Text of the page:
Undergrad seeking advice
k.p.collins at worldnet.att.net
Tue Sep 10 16:14:19 EST 2002
Dr. Norman, will you allow me to come to U-Michigan to demonstrate
that it's 'hopelessness' that is 'naïve'?
I'm about played-out, financially, so U-Michigan would 'have to' feed
and house me [for about a week], but I'll take care of the rest [if
my old car can make it there :-]
k. p. collins [ken]
Richard S. Norman wrote in message ...
>On 10 Sep 2002 02:15:58 -0700, phanbran at yahoo.com (Brandon Field)
>>Hi, I am an undergrad biological chemistry major (will soon
>>to Grinnell College) and plan to go into neuroscience after I get
>>B.S. My interest in neuroscience comes from the idea that we may be
>>able to understand the brain processes at the highest level, for
>>example, being able to examine a brain and know what it is thinking
>>decoding the brainss signals. This would be benificial because we
>>could learn exactly how the mind works, and also could comunicate
>>directly with brains with direct signals, for example, learning how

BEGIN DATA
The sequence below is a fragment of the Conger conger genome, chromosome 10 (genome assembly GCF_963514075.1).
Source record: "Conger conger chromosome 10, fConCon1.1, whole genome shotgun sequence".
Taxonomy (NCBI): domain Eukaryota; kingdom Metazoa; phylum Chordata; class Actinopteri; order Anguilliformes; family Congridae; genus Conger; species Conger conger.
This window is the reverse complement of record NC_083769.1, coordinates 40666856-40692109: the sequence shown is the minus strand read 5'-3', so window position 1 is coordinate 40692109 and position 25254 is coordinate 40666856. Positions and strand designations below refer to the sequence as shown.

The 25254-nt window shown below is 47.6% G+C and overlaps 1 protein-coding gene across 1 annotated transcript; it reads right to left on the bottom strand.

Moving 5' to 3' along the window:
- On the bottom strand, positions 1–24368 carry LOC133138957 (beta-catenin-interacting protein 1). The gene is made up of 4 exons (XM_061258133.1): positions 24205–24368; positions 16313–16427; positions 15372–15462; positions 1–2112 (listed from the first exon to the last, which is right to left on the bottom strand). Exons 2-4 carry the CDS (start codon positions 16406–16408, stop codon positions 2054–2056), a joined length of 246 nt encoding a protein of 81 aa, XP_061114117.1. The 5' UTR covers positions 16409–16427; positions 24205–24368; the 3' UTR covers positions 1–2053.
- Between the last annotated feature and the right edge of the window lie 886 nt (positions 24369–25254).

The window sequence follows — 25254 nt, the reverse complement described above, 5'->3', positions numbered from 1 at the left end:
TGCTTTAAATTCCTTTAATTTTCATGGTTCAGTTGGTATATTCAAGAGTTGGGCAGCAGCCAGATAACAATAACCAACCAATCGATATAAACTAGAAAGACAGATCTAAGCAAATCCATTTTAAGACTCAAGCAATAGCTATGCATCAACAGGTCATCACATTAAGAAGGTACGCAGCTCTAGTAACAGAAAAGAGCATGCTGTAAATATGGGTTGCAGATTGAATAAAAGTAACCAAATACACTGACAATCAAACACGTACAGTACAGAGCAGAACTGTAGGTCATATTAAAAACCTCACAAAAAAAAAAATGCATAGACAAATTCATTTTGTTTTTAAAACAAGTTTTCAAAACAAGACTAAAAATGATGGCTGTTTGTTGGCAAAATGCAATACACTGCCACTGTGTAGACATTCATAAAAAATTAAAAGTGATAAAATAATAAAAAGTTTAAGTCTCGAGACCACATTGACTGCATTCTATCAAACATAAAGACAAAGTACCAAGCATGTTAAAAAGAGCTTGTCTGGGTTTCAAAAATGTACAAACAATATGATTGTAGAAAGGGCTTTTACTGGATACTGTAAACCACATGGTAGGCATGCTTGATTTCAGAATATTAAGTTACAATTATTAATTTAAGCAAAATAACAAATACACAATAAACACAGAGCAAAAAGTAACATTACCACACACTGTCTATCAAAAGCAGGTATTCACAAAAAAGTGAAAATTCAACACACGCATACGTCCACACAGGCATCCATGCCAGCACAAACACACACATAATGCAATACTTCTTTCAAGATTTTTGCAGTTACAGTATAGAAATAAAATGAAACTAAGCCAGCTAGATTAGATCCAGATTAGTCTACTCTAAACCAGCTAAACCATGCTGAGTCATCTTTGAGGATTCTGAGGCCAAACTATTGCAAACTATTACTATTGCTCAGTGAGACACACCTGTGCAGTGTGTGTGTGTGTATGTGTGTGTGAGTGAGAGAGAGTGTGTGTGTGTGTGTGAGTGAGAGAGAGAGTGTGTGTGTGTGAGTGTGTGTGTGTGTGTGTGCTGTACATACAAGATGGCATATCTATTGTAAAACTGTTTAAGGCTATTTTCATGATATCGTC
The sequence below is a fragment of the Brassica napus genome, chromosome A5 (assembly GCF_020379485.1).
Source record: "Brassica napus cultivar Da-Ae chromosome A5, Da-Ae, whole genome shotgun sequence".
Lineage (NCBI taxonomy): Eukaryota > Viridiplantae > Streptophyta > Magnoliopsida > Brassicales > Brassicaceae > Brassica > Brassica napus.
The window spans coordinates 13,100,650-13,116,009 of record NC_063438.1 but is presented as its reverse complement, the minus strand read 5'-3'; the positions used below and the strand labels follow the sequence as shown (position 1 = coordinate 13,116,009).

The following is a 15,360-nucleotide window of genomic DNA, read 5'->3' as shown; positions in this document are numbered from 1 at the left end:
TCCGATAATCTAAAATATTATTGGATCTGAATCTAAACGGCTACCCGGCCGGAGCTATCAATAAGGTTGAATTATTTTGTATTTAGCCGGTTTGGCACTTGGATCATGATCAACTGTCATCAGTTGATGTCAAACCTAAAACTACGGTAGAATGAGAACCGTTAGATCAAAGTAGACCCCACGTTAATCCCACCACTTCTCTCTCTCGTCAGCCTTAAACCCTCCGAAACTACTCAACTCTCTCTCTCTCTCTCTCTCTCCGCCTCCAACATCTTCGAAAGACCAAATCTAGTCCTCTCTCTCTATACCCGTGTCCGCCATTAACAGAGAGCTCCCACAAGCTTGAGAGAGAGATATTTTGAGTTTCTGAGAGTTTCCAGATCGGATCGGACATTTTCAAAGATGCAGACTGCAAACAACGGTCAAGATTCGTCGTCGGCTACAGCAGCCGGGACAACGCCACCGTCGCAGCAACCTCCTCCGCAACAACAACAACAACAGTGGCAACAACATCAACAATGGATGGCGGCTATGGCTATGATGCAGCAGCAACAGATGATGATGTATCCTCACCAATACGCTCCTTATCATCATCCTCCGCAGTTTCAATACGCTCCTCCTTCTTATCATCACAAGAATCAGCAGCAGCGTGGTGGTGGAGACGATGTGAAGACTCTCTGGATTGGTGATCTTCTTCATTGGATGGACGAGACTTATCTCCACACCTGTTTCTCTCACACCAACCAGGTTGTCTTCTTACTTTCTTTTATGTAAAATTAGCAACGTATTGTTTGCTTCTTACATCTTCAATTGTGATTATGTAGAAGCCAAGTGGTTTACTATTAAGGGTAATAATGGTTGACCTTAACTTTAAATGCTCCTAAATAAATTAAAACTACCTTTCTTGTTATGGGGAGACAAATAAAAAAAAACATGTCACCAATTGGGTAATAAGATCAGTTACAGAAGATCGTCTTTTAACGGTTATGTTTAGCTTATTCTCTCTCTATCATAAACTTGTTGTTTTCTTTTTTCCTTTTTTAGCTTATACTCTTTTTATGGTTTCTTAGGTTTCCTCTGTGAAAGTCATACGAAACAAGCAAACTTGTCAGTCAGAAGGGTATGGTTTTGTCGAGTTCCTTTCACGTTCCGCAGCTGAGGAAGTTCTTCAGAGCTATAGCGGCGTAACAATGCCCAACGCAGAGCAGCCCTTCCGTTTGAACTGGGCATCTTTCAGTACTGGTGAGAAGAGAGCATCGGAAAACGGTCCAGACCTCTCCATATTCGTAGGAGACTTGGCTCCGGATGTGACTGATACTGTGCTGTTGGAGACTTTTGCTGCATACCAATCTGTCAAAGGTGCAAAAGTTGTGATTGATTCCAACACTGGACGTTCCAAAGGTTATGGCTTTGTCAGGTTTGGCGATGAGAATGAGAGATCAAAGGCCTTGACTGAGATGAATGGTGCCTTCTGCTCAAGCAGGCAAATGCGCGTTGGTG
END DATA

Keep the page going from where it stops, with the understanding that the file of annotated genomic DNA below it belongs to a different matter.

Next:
>>the brain encodes visual images, then changing the electric signal
>>video into the brains ode, which may one day allow blind people to
>>What I'm wondering is which branch of neuroscience should I study
>>learn these things?
>First, you should get some background in biology. A good intro
>plus some background in cell biology and physiology and an intro
>course will really help you decide. It will also show you that your
>ideas that seem so appropriate and logical to you now are hopelessly
>naive given the true complexity of neurons and nervous systems.
>once you get a good introduction in how to understand the primary
>reseach literature, you will be in a far better position to decide.
>I would strongly suggest you stay with the biochemical/molecular
>biology/cellular side of neuro, not the cognitive/physiological
>side. I say that simply because you are already in biochemistry and
>will have the proper tools and background for the one, but not the
>Since you are already getting a good background in biochem, it would
>be logical for you to go into some aspect of cell signaling.
>Plasticity of synaptic transmission is the key to unravelling memory
>and learning. Gene regulation and control is another area heavily
>involved in learning and memory but also in development and
>regeneration. There are a lot of untapped fields at the
>molecular/cellular level to explore!
More information about the Neur-sci